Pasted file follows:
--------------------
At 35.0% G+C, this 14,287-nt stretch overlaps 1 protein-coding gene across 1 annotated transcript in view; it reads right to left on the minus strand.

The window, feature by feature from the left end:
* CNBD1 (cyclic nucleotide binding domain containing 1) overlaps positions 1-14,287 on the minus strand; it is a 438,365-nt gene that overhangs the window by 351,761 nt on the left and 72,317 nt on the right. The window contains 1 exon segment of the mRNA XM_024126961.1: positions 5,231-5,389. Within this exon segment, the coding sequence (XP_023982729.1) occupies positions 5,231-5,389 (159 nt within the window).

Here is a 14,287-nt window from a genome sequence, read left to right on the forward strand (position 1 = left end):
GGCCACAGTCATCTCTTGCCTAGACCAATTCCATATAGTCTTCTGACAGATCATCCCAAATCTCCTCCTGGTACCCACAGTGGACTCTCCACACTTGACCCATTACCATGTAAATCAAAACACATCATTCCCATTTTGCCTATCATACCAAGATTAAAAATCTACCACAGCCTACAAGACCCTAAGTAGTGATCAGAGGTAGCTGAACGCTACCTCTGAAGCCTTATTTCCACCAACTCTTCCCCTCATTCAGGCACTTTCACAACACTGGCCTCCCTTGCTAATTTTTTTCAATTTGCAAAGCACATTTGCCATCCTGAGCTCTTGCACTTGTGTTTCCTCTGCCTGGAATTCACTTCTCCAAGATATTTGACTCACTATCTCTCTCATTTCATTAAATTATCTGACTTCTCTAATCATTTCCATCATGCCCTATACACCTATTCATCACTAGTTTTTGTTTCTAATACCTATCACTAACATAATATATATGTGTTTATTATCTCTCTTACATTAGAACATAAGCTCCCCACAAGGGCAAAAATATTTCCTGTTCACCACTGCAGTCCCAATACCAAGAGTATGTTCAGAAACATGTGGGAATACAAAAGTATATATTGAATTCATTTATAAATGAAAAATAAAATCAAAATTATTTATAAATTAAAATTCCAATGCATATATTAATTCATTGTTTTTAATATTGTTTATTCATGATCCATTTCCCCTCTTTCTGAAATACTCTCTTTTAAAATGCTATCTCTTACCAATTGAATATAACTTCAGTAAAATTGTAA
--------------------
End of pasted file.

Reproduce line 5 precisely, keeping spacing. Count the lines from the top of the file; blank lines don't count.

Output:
GGCCACAGTCATCTCTTGCCTAGACCAATTCCATATAGTCTTCTGACAGATCATCCCAAATCTCCTCCTGGTACCCACAGTGGACTCTCCACACTTGACCCATTACCATGTAAATCAAAACACATCATTCCCATTTTGCCTATCATACCAAGATTAAAAATCTACCACAGCCTACAAGACCCTAAGTAGTGATCAGAGGTAGCTGAACGCTACCTCTGAAGCCTTATTTCCACCAACTCTTCCCCTCATTCAGGCACTTTCACAACACTGGCCTCCCTTGCTAATTTTTTTCAATTTGCAAAGCACATTTGCCATCCTGAGCTCTTGCACTTGTGTTTCCTCTGCCTGGAATTCACTTCTCCAAGATATTTGACTCACTATCTCTCTCATTTCATTAAATTATCTGACTTCTCTAATCATTTCCATCATGCCCTATACACCTATTCATCACTAGTTTTTGTTTCTAATACCTATCACTAACATAATATATATGTGTTTATTATCTCTCTTACATTAGAACATAAGCTCCCCACAAGGGCAAAAATATTTCCTGTTCACCACTGCAGTCCCAATACCAAGAGTATGTTCAGAAACATGTGGGAATACAAAAGTATATATTGAATTCATTTATAAATGAAAAATAAAATCAAAATTATTTATAAATTAAAATTCCAATGCATATATTAATTCATTGTTTTTAATATTGTTTATTCATGATCCATTTCCCCTCTTTCTGAAATACTCTCTTTTAAAATGCTATCTCTTACCAATTGAATATAACTTCAGTAAAATTGTAA